• 3
    I added one more solution, I wouldn't use arrays for this, I hope it is helpful and readable.
    – thanasisp
    Oct 16, 2020 at 5:52
4

I would just use an array to hold the names you've seen and move only the "new" names:

declare -A seen=()
name_seen='seen[$name]++' # work around to avoid ACE vulnerability
for i in /home/vikrant_singh_rana/unzipfiles/*_*_*; do 
    name=${i##*/} # remove directory part
    name=${name%"_${name#*_*_}"} # retain first two fields
    (( name_seen )) || mv -- "$i" /home/vikrant_singh_rana/uniquefiles/
done
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  • I like this approach also.. it's very close to the original script. Thanks Oct 16, 2020 at 10:29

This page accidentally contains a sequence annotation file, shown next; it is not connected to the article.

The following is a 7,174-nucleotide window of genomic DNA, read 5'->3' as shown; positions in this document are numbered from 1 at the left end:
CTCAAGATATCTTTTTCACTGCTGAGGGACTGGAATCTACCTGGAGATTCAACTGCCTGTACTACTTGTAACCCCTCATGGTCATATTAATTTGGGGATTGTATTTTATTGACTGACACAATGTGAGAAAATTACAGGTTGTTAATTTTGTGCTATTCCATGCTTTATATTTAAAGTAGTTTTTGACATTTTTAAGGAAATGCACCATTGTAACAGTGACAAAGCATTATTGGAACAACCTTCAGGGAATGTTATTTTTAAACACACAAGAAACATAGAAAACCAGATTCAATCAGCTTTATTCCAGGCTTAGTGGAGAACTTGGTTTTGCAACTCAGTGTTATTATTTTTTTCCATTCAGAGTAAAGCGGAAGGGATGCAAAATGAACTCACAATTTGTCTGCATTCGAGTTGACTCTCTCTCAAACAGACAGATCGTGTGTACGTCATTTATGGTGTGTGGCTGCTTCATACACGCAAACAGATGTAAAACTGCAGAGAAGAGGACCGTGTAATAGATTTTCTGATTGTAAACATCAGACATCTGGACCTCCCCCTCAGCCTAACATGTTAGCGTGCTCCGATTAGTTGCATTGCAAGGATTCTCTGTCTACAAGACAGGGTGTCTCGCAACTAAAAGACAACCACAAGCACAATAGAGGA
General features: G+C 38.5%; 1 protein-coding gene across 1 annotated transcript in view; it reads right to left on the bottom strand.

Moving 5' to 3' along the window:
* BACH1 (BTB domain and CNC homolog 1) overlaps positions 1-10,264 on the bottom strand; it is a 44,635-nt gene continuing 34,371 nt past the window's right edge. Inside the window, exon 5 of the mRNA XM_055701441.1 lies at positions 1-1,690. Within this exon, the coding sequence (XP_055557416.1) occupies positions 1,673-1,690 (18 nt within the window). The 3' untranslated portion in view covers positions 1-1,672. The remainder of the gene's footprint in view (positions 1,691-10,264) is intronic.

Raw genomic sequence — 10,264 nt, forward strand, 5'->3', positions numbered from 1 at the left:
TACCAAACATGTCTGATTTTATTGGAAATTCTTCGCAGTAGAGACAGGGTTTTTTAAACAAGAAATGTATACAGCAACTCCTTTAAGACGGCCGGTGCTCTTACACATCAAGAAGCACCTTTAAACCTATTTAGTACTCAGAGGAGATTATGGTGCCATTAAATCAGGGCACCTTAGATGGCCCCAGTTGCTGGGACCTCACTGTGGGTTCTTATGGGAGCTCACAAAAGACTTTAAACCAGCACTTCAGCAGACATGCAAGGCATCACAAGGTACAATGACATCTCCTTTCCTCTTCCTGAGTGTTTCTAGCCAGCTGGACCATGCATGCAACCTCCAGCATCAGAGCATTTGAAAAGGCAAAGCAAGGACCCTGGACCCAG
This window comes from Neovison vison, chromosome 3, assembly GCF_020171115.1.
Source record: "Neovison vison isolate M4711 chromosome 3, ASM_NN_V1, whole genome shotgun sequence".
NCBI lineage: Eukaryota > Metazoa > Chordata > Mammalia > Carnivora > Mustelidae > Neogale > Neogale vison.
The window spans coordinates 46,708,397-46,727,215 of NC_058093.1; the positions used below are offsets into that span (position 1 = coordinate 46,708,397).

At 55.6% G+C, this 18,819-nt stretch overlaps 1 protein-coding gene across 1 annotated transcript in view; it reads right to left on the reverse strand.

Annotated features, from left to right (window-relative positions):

• @StéphaneChazelas D'oh! Of course, thanks. I was testing with local files and only added the path before posting. I changed it to use ${i##*/} instead, which should be safe.
    – terdon
    Oct 16, 2020 at 13:56
  • It also won't work if $name contains ] or \ characters (that's actually a command injection vulnerability, like when there's a file called x] + a[$(reboot)). Oct 16, 2020 at 14:05
  • @StéphaneChazelas oh man, the mv was wrong in any case, that should have been mv -- $i not mv -- $name. I missed that! And you're right about the \ and \], the latter is particularly likely to be found in media file names. I changed to using basename instead, that should be safe, right?
    – terdon
    Oct 16, 2020 at 14:10